Alcoa Inc. has a new aluminum alloy for injection mold tooling that is drawing interest from molders and their customers.
The QC-10 alloy can come in plates as thick as 24 inches - more than double the thickness of Alcoa's QC-7, said Ron Smierciak, account manager forced products, during a June 21 interview at NPE 2006 in Chicago.
Copper & Brass Sales (Booth N4458) of Southfield, Mich., is marketing the new alloy, first introduced in late 2005 by New York-based Alcoa.
``We're trying to move aluminum into more standard molding and bridge the gap from prototype tooling,'' Smierciak said.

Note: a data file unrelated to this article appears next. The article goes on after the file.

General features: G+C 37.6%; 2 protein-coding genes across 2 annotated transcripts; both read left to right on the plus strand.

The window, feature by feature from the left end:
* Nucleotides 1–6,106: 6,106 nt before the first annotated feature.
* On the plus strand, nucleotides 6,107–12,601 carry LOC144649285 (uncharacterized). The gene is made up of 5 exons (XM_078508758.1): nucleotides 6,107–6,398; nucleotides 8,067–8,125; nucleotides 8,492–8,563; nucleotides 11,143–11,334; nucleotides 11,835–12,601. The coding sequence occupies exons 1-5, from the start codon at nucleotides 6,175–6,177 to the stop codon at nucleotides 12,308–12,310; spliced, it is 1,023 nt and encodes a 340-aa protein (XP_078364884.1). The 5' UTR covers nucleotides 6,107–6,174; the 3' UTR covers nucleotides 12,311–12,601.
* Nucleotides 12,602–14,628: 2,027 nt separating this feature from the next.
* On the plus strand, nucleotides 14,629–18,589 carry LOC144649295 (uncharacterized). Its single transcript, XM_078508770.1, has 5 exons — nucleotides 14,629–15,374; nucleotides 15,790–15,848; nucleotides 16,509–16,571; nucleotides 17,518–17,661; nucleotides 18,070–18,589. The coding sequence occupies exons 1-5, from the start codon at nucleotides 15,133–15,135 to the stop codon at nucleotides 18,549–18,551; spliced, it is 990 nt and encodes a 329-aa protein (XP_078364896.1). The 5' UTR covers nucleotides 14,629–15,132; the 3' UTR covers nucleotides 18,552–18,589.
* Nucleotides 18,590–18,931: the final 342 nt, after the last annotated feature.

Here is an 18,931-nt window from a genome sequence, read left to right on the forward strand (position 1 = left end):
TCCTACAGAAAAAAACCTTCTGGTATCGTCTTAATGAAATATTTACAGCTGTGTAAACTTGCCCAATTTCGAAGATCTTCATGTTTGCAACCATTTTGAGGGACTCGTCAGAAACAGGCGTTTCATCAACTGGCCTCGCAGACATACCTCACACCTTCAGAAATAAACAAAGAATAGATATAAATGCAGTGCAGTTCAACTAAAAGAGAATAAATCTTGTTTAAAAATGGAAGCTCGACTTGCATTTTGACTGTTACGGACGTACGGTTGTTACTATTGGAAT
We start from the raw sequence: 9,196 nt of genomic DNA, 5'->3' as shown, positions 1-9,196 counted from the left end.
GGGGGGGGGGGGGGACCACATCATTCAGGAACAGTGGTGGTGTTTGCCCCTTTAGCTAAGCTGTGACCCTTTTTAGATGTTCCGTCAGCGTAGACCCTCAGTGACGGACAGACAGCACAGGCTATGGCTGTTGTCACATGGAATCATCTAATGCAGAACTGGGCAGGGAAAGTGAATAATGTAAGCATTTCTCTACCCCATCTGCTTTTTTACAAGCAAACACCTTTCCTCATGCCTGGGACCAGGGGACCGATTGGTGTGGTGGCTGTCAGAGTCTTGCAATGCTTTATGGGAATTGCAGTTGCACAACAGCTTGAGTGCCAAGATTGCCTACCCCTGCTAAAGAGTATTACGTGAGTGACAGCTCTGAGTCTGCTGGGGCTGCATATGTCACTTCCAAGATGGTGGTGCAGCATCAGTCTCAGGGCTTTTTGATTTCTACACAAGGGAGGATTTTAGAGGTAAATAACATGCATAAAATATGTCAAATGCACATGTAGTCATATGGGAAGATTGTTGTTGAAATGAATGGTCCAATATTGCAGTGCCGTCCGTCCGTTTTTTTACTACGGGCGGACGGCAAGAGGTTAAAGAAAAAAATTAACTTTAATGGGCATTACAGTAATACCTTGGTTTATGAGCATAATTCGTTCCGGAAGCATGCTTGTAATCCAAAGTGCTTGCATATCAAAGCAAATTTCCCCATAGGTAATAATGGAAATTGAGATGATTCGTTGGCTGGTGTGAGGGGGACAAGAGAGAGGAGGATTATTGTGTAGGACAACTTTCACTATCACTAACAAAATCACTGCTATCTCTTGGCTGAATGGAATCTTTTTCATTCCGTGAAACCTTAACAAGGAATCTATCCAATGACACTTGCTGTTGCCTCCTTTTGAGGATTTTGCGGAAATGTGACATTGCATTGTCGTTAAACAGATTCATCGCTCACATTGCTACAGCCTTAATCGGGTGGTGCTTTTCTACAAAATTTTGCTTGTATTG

Aluminum is not applicable for every application, but for tools that will see 100,000 to 200,000 shots per year, it offers an alternative that is easier to machine, reducing manufacturing costs for mold makers, he noted.
The better thermal properties - in comparison to steel - could boost cycle times by 20 percent for molders, he said.
Those potential improvements have gotten the attention of some heavy hitters.
Ford Motor Co. noted during a May conference in Portugal that it is evaluating aluminum alloys for use in exterior trim parts, and a second automaker also is taking a serious look at the product, Smierciak said.